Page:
Lawsuits filed over firepots: West Ashley woman suffered severe burns
A pair of lawsuits has been filed on behalf of a West Ashley couple and two Florida residents who allege they were badly burned while using decorative firepots that burst into flames when they ignited the jelly-like fuel.
The suits allege negligence and target the firepots' maker, Georgia-based Napa Home and Garden Inc., as well as companies that supplied the fuel and packaging, according to attorneys from Motley Rice, which represents both couples.
Firepots blamed in burns, victims say citronella gel burned them like napalm, published 06/14/11
Also named in the lawsuits are stores that sold the Firelites firepots, including Hyams Landscape Contractors, which operates a garden center on James Island. The suits seek unspecified damages.
The businesses had no comment Tuesday on the legal action.
Napa halted sales of its gel burners and fuel this month as a precautionary measure after at least four similar burn incidents were recently reported around the country.
On June 14, the Consumer Product Safety Commission also issued a warning to consumers about gel fuels amid reports that the agency had opened an investigation into the firepots.
One lawsuit filed here concerns a May 21 incident that injured Rachael and Ken Smilowitz of West Ashley.
Rachael Smilowitz told The Post and Courier that a Napa firepot purchased at Hyams exploded into a fireball when her husband tried to light the gel fuel on the porch of their home.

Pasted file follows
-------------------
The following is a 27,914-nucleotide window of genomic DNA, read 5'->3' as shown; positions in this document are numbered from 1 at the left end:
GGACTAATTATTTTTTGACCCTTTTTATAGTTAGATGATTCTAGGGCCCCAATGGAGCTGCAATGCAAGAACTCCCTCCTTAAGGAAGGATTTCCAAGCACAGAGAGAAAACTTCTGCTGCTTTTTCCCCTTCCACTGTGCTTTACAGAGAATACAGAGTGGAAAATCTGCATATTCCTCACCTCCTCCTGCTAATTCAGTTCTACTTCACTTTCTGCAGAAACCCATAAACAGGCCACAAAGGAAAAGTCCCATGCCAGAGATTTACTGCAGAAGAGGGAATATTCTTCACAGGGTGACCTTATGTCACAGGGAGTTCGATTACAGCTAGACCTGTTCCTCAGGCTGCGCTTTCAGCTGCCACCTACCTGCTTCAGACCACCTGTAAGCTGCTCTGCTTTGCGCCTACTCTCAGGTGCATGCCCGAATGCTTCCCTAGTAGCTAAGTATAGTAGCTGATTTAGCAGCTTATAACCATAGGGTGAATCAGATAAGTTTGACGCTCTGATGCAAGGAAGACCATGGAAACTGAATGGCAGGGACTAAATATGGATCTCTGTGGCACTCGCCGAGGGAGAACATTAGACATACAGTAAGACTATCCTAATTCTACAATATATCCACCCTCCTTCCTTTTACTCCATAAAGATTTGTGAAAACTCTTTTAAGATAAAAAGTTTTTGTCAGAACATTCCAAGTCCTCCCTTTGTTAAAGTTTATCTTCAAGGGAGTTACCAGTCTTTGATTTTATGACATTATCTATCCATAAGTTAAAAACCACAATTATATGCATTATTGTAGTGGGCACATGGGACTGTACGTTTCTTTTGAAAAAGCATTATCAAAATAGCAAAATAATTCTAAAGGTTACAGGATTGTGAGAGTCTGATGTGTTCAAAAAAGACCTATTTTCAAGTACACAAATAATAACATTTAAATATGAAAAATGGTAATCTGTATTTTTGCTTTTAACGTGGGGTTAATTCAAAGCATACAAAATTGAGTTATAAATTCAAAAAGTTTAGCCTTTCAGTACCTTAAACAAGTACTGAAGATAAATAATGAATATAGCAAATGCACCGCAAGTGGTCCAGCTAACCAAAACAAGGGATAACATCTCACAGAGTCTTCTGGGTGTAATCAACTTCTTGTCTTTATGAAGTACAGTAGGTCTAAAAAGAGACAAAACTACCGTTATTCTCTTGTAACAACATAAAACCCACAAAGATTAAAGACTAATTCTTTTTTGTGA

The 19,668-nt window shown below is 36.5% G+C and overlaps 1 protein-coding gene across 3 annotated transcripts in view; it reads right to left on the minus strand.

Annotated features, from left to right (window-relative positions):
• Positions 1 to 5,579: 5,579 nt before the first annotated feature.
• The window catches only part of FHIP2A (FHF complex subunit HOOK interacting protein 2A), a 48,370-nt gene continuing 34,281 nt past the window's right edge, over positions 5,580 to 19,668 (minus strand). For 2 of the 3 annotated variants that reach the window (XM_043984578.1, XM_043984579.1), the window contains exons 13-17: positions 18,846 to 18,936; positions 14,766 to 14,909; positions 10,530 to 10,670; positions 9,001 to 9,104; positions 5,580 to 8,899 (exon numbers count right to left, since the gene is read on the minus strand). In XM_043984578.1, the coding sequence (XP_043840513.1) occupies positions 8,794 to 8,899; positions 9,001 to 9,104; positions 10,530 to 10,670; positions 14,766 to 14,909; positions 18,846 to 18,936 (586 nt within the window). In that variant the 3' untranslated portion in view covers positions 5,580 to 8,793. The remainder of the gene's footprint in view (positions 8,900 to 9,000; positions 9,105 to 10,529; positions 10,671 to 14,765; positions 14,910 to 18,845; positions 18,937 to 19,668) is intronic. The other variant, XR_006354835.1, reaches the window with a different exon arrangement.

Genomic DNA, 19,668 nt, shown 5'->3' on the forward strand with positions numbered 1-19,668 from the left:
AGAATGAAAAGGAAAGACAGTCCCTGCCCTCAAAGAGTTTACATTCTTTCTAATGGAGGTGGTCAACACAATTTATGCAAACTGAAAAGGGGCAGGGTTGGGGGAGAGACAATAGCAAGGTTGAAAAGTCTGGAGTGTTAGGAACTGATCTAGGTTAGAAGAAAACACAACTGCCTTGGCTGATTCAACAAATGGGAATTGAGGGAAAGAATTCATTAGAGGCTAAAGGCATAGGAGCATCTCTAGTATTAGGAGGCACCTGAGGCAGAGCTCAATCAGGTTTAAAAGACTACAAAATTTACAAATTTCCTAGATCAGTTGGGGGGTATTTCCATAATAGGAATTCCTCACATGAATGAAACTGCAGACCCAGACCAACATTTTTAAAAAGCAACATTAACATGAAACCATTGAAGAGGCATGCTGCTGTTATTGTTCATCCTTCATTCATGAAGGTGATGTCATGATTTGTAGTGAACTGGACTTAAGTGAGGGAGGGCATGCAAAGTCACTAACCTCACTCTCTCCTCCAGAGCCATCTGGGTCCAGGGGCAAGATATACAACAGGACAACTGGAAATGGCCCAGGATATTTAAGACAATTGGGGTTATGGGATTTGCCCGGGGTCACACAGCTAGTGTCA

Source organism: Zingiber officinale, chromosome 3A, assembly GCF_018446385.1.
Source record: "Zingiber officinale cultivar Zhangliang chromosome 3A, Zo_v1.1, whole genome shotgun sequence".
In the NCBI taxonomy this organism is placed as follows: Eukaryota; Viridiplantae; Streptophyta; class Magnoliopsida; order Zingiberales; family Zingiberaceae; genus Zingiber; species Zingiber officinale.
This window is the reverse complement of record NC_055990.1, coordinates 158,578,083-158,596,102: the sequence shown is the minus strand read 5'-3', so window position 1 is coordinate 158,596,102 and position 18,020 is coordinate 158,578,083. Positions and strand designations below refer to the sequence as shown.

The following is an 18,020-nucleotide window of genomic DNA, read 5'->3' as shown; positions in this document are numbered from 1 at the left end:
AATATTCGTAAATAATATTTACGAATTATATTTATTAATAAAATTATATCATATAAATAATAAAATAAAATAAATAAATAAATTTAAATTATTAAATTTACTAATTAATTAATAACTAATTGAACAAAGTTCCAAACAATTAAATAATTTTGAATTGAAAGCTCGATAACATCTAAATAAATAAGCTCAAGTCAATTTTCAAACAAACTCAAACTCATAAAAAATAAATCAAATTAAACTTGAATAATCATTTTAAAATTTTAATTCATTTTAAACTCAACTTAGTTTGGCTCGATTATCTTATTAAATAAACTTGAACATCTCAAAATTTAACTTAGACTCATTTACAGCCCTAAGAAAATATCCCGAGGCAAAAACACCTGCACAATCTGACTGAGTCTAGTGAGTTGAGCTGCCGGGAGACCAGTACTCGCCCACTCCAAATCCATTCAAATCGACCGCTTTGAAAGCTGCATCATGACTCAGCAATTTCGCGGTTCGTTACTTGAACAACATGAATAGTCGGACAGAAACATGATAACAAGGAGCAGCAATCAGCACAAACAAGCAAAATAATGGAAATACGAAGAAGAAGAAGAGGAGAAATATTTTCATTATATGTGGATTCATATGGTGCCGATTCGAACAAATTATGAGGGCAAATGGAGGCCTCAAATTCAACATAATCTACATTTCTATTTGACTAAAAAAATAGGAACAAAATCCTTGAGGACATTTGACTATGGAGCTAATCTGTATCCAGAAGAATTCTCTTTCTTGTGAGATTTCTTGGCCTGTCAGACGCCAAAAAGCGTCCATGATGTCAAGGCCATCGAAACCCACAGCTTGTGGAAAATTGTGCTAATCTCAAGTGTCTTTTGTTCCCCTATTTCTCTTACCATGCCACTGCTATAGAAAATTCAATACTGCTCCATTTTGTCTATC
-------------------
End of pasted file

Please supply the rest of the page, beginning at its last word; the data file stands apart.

Smilowitz, a 33-year-old mother of two, said the flames engulfed her legs and left her with second- and third-degree burns.
Her husband was burned trying to put out the flames, the lawsuit stated.
Rachael Smilowitz was rushed to Medical University Hospital, then transported to a burn center in Augusta. She has undergone multiple surgeries and a painful skin graft to repair the badly burned left foot she nearly lost in the incident.
An avid runner who has competed in marathons, Smilowitz said she now struggles to make it across her living room with the aid of a walker.
"I actually consider myself lucky," Smilowitz said this month. "I thank God it was my legs. It could have been my face. It could have been my mother-in-law or my husband or my kids. It just happened to go in that direction. It could have been a million times worse."
The second lawsuit concerns Barbara Satterfield, a Florida woman who was reportedly burned over 30 percent of her body by a torch-like flame during a similar accident while visiting relatives in Spartanburg on May 25. She remains in intensive care at the Augusta burn center.
Her husband, Rick, was seriously burned while trying to extinguish the flames, according to the lawsuit filed in U.S. District Court. He is named as a plaintiff in the action as well.
Both complaints allege serious injuries due to negligent design, manufacturing and testing, as well as failure to warn on the part of Napa Home and Garden Inc.; Fuel Barons Inc., of Nevada; and Losorea Packaging Inc. of Georgia.
The firepots are fairly simple devices composed of a ceramic pot with a stainless steel cup in the middle. The gel is poured into the cup, then lit on fire. No wick is needed.
Motley Rice attorney Anne McGinness Kearse said thousands of the gel fuel products remain on the market and in the hands of consumers.
"Our clients have suffered excruciating pain and devastating injuries, and our hope is that this litigation will not only hold the responsible parties accountable but also help prevent similar tragedies from occurring in the future," she said.
Reach Glenn Smith at 937-5556.